After the trial court denied his motion to dismiss, Tucker entered into negotiations with the solicitor. Tucker subsequently pled guilty in return for a recommended sentence of seven years. Included in the plea agreement were a waiver of Tucker’s right to file an appeal on his IAD motion and a waiver of his right to file for post conviction relief (PCR). Tucker waived both of these rights several times during the trial court’s plea colloquy. Tucker now appeals his conviction and seeks to vacate his plea on the two rights he waived in the plea agreement, namely, an appeal regarding the IAD motion and an appeal of his waiver of the right to file a PCR.
I. Interstate Agreement on Detainers
Tucker asserts Article IV(e) of the IAD was violated and the trial court erred by not dismissing the charges against him in light of the IAD violation. We find Tucker waived any such IAD violation by entering a guilty plea and expressly waived the right to appeal any such violation under the terms of his guilty plea.
The IAD is an interstate compact by which the states, the District of Columbia, and the Federal Government have established uniform procedures for the transfer of prisoners serving sentences in one state to another state for the disposition of pending charges. South Carolina enacted the IAD into law in 1962. S.C. Code Ann. § 17-11-10 (2006).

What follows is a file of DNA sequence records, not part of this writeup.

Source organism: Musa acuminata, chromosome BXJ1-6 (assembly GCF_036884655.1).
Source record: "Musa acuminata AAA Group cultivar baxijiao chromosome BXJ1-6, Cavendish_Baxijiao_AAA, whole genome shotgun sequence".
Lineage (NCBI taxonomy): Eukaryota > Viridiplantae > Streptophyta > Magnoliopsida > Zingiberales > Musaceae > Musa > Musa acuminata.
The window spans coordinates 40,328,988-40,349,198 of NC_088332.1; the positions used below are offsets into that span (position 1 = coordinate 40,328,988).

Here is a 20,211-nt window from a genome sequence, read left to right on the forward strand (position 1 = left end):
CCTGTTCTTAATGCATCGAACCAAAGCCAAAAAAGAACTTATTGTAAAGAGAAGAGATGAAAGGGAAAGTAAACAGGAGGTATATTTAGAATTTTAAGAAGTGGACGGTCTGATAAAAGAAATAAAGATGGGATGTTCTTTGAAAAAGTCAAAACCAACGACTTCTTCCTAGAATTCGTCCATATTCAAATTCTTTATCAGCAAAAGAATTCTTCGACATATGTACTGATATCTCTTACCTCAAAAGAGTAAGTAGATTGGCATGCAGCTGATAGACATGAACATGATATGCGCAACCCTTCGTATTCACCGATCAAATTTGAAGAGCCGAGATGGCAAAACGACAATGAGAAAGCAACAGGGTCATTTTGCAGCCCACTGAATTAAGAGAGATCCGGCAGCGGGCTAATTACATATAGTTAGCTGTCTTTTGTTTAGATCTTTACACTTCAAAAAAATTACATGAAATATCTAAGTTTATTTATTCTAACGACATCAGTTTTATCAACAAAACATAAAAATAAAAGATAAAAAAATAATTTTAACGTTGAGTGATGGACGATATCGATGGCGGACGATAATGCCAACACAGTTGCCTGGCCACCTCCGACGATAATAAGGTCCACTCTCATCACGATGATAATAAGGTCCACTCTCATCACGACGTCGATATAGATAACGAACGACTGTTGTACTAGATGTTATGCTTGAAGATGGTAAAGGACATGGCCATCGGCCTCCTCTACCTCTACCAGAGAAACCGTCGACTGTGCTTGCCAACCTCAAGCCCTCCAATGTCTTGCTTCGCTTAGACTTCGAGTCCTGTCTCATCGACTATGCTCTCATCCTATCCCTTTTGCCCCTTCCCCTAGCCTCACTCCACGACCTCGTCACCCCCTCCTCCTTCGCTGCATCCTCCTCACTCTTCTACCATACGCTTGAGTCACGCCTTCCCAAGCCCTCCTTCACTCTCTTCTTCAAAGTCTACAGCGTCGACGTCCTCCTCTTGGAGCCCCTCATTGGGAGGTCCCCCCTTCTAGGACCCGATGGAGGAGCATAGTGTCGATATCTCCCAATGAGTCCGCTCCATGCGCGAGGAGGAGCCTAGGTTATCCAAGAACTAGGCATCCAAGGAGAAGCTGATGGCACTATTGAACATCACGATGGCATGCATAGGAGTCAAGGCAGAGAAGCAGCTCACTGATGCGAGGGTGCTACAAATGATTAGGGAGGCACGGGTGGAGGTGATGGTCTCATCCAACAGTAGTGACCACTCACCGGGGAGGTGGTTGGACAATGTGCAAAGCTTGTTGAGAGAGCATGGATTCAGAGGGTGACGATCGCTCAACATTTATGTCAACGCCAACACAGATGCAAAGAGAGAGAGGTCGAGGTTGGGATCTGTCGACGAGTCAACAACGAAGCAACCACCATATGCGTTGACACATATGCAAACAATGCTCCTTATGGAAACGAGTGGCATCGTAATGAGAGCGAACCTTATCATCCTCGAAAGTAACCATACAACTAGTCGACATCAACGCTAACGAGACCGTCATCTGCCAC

In State v. Adams, 354 S.C. 361, 580 S.E.2d 785 (Ct. App. 2003), this court found that a violation of the IAD does not deprive a court of subject matter jurisdiction. Numerous courts have held the rights created by the IAD are statutory in nature and do not rise to the level of constitutionally guaranteed rights. Pethel v. McBride, 219 W.Va. 578, 638 S.E.2d 727 (2006); U.S. v. Black, 609 F.2d 1330 (9th Cir. 1979), certiorari denied 101 S.Ct. 132, 449 U.S. 847, 66 L.Ed.2d 56 (“the protections of the IAD are not founded on constitutional rights, or the preservation of a fair trial, but are designed to facilitate a defendant’s rehabilitation in prison and to avoid disruptions caused when charges are outstanding against the prisoner in another jurisdiction”); Camp v. U.S., 587, F.2d 397, 400 (8th Cir. 1978) (holding the IAD is a statutory set of rules and does not amount to constitutionally guaranteed rights); Diggs v. Owens, 833 F.2d 439, 442 (3rd Cir. 1987) (holding the IAD is a set of procedural rules, the violation of which does not infringe a constitutional right); Reed v. Clark, 984 F.2d 209, 210 (7th Cir. 1993) (holding IAD procedures are not constitutional rights). The United States Court of Appeals for the Third Circuit has held the IAD “constitutes nothing more than a set of procedural rules.” U.S. v. Palmer, 574 F.2d 164, 167 (3rd Cir. 1978). The statutory right to dismissal due to an administrative violation of these rules is therefore not “fundamental,” even though its impact on a defendant may be great.” Id. (citing Blackledge v. Perry, 417 U.S. 21, 30 (1974)).